As much as the internet has connected us across vast distances, it has also divided us. As we read increasingly disparate news sources, one thing is certain: attitudes towards important social issues will become more polarized. Does this mean the media must be held accountable to prevent biased coverage? Or are we ultimately responsible for discovering the truth ourselves? Take this class to discuss where media bias today comes from and to practice upholding journalistic standards yourself. When misinformation cannot be contained, it is up to YOU to find the truth.

L5592: Media Bias in the United States: How to Find Truth in a Post-Factual World in Splash Spring 2017 (Apr. 22 - 23, 2017)
Alternative facts. Fake news. Liberal media bias. Enemy of the American People. All of these terms have been used to describe what is reported in the news today. Underlying these accusations is the notion that media, the newspapers, websites and television that provide coverage of current events and social issues, do not accurately report this content. But does media bias truly exist? If it does, where does it come from, and why does it matter? Most importantly, what practices can mitigate media bias, and what can YOU do about it? This class will offer a review of the evidence for media bias in the United States. We will cover simple yet essential strategies that anyone can employ to stay informed, as well as common mistakes that can get in the way of staying objective. Take this class to discuss these issues and learn how YOU can defend truth in a post-factual world.

L5182: Let's get personal: how to supercharge your personal statement in Splash Fall 2016 (Dec. 03 - 04, 2016)
Almost every application requires some form of personal statement. Wondering how to get into the right college? Looking for a competitive job or scholarship? You will need a strong personal narrative that makes the case for YOU to be a serious contender. THAT is the essence of a personal statement. In this class, we review when and why you will need a personal statement. The most important part of the class? You! Come prepared to delve into your own personal narrative as we discuss the ins and outs of crafting a compelling personal statement.

L4569: Crushing College Admissions: The "IT" Factor in Splash Fall 2015 (Nov. 07 - 08, 2015)
How do you get into the college of your choice.. besides a laundry list of good grades, advanced classes, extra curricular activities? In this discussion course we will discuss how to make yourself stand-out from a pool of well rounded applicants. This course is mostly focused on building a unique individual, and will benefit students early in their high school career. *** Disclaimer: The content of the class does not represent or reflect the official views, opinions, or guidelines of Stanford University.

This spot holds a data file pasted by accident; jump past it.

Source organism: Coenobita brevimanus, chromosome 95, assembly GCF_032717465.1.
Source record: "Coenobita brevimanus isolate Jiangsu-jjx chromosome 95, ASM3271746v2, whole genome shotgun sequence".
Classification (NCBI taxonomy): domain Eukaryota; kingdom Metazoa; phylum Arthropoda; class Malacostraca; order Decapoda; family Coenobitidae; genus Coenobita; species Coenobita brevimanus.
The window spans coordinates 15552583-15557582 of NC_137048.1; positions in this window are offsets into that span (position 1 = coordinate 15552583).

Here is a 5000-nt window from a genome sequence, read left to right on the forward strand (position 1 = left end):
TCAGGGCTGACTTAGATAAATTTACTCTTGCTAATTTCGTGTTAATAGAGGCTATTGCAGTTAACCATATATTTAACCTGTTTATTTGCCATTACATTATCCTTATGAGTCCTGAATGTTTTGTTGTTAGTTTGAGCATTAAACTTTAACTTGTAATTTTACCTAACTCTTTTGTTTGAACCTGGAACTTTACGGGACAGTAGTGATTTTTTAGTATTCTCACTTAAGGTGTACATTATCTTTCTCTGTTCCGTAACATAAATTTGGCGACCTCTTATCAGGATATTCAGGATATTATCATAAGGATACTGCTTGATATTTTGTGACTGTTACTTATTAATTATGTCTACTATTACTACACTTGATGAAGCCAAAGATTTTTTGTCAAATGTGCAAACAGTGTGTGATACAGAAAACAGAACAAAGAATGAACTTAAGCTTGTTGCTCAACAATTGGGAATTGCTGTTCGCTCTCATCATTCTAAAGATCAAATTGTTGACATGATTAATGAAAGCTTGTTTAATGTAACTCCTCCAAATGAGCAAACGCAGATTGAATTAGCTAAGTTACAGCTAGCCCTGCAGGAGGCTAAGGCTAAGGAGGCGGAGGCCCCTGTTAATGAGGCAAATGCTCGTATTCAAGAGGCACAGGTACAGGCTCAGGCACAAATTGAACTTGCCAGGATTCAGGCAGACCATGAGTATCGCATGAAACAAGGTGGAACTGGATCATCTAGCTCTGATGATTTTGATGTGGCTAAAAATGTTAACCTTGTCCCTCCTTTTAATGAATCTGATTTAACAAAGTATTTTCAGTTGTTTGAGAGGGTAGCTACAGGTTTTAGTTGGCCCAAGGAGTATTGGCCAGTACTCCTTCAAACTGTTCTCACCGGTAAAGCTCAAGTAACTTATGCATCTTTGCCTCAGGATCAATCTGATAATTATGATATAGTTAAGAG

L4296: College and you: how to be a spectacular success in Splash Spring 2015 (Apr. 11 - 12, 2015)
Getting into a good college is widely hailed as critical for success later in life... but why? Is it really true? And what exactly are you supposed to be doing once you get into college anyway? It turns out that there are numerous career paths and student resources available to you regardless of which university you attend. Your success will depend primarily on your ability to navigate these resources and discover what career path suits your passions. Come fill in the details you WON'T hear in high school!

M3886: A Beginner's Guide to the World of Programming in Splash Fall 2014 (Nov. 08 - 09, 2014)
Ever wanted to learn to program but didn't know where to start? In this class we'll break down how to find the resources you need to become proficient at programming (as long as you have your willingness to learn!). We'll briefly introduce key languages such as R, Python, Java, and C, and also discuss the role of Massively Open Online Courses (MOOCs) in delivering high quality instruction in a number of topics to boost the skills of programmers at any level.